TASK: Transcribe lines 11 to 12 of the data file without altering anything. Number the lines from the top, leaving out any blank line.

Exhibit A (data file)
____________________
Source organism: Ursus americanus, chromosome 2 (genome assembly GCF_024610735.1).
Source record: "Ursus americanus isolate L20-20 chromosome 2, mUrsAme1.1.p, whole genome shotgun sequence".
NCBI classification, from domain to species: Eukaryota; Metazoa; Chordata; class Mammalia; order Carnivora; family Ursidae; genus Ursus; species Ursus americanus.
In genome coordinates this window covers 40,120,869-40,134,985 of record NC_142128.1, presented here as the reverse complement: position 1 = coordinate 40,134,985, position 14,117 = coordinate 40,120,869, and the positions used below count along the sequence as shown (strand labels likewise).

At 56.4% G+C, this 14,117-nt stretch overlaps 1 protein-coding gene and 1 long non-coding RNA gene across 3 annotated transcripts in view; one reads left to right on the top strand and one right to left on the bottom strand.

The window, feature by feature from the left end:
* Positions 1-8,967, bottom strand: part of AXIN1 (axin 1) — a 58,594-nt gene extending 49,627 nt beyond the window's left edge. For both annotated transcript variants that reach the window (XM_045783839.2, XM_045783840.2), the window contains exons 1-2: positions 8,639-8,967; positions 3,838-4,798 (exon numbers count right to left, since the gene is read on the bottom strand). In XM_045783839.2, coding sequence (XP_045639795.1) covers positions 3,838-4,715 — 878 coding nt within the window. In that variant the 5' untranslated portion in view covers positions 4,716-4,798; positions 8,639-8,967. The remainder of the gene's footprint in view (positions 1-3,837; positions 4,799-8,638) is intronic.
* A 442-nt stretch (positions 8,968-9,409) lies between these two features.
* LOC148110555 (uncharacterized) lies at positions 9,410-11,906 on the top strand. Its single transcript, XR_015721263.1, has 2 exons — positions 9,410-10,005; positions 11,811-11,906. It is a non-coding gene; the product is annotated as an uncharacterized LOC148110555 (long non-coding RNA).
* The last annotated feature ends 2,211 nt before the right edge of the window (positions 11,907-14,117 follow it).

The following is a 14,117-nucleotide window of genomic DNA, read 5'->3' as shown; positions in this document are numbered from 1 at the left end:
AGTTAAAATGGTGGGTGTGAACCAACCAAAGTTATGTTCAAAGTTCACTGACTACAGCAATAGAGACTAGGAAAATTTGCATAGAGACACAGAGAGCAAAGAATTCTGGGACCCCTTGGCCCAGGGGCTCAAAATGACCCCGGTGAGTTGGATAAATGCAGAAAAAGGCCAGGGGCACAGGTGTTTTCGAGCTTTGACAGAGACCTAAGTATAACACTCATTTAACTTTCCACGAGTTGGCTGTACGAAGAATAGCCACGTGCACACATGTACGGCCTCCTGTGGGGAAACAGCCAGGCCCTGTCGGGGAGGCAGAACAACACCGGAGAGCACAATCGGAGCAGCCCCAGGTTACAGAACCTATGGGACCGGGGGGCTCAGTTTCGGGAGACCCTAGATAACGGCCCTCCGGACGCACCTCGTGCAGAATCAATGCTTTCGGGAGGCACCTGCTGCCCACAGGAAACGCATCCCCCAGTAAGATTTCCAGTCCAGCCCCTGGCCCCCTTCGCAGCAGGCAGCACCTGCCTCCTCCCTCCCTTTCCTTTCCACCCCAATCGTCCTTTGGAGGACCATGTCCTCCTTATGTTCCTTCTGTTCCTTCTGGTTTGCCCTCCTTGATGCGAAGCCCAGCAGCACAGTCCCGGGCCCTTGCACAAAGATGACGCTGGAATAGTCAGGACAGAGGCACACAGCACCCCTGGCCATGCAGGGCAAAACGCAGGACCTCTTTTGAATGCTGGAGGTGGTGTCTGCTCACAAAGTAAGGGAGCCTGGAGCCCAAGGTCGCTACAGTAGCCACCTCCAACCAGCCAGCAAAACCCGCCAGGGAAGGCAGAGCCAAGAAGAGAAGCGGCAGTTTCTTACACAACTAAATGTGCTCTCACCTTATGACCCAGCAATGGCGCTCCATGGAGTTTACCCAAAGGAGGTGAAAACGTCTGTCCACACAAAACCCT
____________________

The following is a 14,117-nucleotide window of genomic DNA, read 5'->3' as shown; positions in this document are numbered from 1 at the left end:
AGTTAAAATGGTGGGTGTGAACCAACCAAAGTTATGTTCAAAGTTCACTGACTACAGCAATAGAGACTAGGAAAATTTGCATAGAGACACAGAGAGCAAAGAATTCTGGGACCCCTTGGCCCAGGGGCTCAAAATGACCCCGGTGAGTTGGATAAATGCAGAAAAAGGCCAGGGGCACAGGTGTTTTCGAGCTTTGACAGAGACCTAAGTATAACACTCATTTAACTTTCCACGAGTTGGCTGTACGAAGAATAGCCACGTGCACACATGTACGGCCTCCTGTGGGGAAACAGCCAGGCCCTGTCGGGGAGGCAGAACAACACCGGAGAGCACAATCGGAGCAGCCCCAGGTTACAGAACCTATGGGACCGGGGGGCTCAGTTTCGGGAGACCCTAGATAACGGCCCTCCGGACGCACCTCGTGCAGAATCAATGCTTTCGGGAGGCACCTGCTGCCCACAGGAAACGCATCCCCCAGTAAGATTTCCAGTCCAGCCCCTGGCCCCCTTCGCAGCAGGCAGCACCTGCCTCCTCCCTCCCTTTCCTTTCCACCCCAATCGTCCTTTGGAGGACCATGTCCTCCTTATGTTCCTTCTGTTCCTTCTGGTTTGCCCTCCTTGATGCGAAGCCCAGCAGCACAGTCCCGGGCCCTTGCACAAAGATGACGCTGGAATAGTCAGGACAGAGGCACACAGCACCCCTGGCCATGCAGGGCAAAACGCAGGACCTCTTTTGAATGCTGGAGGTGGTGTCTGCTCACAAAGTAAGGGAGCCTGGAGCCCAAGGTCGCTACAGTAGCCACCTCCAACCAGCCAGCAAAACCCGCCAGGGAAGGCAGAGCCAAGAAGAGAAGCGGCAGTTTCTTACACAACTAAATGTGCTCTCACCTTATGACCCAGCAATGGCGCTCCATGGAGTTTACCCAAAGGAGGTGAAAACGTCTGTCCACACAAAACCCT